Well said! Our loyalty is to God, Truth, Love, that Essence that abides with us and nourishes us daily. To me, this is the guts of the covenant. The covenant is about the *remembrance of God*, not obedience to the institutions. That's why Baha'u'llah says in the Aqdas that we violate the covenant if we don't read the writings everyday.
Protecting the covenant is about protecting this God-given right of each individual to experience and express this remembrance. Remembrance is at the heart of who I am, who I can be. I *need* it to realise Baha'u'llah's hopes for me and to serve Him. For this reason, it is sanctified, and the writings are full of the importance of protecting it - "The healer of all thine ills is remembrance of Me, forget it not. Make My love thy treasure and cherish it even as thy very sight and life." (Baha'u'llah: Persian Hidden Words, page 32)
So, as I see it, the role the AO is to foster this in me and do everything it possibly can to encourage me on this path, love me for following it, and harness its energies. In my view, however, the AO works against this process by permitting what I consider to be the promotion of fear in the community. Baha'is are terrified of the 'covenant'; it inspires believers to shut down, not open up and create. It keeps them tame. It leads them to collude in a situation where they believe they do not need due process in AO procedures.
X said, and I agree with her again... "This panoptican model is deadly for the spirit of humans. Where is the Spirit of love and compassion. Baha'u'llah was the father of compassion and yet there is no where to find that valuable attribute within the Faith anymore."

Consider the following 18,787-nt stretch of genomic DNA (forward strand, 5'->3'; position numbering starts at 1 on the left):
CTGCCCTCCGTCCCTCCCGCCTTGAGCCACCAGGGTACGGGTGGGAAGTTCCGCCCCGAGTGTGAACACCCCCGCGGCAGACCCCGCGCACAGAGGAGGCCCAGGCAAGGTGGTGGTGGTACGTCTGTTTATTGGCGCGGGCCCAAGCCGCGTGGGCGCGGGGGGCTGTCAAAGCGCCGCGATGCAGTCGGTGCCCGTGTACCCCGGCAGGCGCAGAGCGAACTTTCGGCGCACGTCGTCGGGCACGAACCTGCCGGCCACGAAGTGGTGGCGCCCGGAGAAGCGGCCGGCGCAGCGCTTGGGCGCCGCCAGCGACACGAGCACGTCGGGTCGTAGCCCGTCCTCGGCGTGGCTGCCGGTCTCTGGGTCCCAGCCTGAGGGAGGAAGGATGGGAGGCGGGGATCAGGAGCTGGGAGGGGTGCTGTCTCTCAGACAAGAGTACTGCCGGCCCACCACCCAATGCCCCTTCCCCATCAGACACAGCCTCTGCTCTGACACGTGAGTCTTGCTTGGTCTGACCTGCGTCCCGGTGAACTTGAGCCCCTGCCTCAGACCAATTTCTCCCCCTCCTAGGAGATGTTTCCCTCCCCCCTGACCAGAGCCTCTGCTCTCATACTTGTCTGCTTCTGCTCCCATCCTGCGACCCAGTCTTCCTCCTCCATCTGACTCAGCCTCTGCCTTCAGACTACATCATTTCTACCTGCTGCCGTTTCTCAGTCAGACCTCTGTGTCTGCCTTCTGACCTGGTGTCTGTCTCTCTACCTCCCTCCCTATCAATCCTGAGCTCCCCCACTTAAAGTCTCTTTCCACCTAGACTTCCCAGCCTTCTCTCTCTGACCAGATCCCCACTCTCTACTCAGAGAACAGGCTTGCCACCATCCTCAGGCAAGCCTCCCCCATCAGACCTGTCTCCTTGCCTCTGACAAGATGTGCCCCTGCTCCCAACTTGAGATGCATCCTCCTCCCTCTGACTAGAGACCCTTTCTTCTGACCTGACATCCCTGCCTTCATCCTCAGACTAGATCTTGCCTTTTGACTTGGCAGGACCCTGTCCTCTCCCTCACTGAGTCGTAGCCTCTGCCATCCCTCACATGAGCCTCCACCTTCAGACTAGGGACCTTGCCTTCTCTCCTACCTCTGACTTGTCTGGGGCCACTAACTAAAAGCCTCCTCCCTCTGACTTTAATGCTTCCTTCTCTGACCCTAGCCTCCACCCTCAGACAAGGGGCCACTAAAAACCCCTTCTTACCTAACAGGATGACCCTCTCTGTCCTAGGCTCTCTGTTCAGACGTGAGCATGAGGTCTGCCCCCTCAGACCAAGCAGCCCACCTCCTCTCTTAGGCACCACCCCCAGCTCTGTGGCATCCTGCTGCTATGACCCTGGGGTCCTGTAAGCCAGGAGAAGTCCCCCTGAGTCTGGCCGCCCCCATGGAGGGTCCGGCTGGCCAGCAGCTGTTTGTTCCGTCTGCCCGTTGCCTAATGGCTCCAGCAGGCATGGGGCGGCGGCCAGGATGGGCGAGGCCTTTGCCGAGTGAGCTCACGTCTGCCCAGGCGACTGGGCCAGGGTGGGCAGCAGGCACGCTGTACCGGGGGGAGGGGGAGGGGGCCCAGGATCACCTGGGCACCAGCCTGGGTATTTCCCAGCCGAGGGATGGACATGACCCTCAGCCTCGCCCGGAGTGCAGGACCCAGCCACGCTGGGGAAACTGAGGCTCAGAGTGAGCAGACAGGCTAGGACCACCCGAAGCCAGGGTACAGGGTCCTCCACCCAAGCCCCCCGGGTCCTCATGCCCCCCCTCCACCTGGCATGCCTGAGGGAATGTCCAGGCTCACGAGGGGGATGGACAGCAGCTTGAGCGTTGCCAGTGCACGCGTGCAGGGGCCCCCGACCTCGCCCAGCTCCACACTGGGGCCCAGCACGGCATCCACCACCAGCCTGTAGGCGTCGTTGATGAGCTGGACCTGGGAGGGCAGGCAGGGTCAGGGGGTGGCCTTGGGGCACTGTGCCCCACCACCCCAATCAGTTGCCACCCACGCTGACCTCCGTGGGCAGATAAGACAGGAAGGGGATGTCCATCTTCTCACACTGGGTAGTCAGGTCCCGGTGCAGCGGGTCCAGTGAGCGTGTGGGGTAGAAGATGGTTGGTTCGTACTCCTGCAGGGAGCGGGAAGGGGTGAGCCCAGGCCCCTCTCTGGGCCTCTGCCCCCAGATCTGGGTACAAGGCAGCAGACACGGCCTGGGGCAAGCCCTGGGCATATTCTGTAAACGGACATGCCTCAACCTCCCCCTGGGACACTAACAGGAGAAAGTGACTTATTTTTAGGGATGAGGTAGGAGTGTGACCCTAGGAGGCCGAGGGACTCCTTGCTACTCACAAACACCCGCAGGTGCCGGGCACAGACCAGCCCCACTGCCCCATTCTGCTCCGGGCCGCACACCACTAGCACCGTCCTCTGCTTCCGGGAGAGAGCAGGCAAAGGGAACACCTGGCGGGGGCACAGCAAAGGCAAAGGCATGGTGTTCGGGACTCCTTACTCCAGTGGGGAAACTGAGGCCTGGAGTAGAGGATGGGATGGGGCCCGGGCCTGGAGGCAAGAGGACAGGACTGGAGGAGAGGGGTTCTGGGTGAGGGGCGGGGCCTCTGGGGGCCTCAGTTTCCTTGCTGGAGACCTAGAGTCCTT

I have thought a lot about this fear business, and how it keeps us tame. I think it has something to do with our concept of sin, which we've picked up from Christianity. We worry that we may *do something wrong* and if we do something wrong, we will be punished, thunderbolted or whatever. But from my reading of the Kitab-i-Iqan, this is not how Baha'u'llah sees things. He argues that we are judged on our mystical insight, and that for those with mystical insight, their sins are forgiven them. For, logically, we can never be perfect and so to argue that we cannot enter the Kingdom of heaven because we may do something wrong, is unjust. (Note, moreover, that mystical insight is promoted through the remembrance of God.)
"Hearts have they, with which they understand not, and eyes have they with which they see not!"(2) Consider how with this one verse which hath descended from the heaven of the Will of God, the world and all that is therein have been brought to a reckoning with Him. Whosoever acknowledged His truth and turned unto Him, his good works outweighed his misdeeds, and all his sins were remitted and forgiven. Thereby is the truth of these words concerning Him made manifest: "Swift is He in reckoning." Thus God turneth iniquity into righteousness, were ye to explore the realms of divine knowledge, and fathom the mysteries of His wisdom. (Baha'u'llah: The Kitab-i-Iqan, pages 113-114)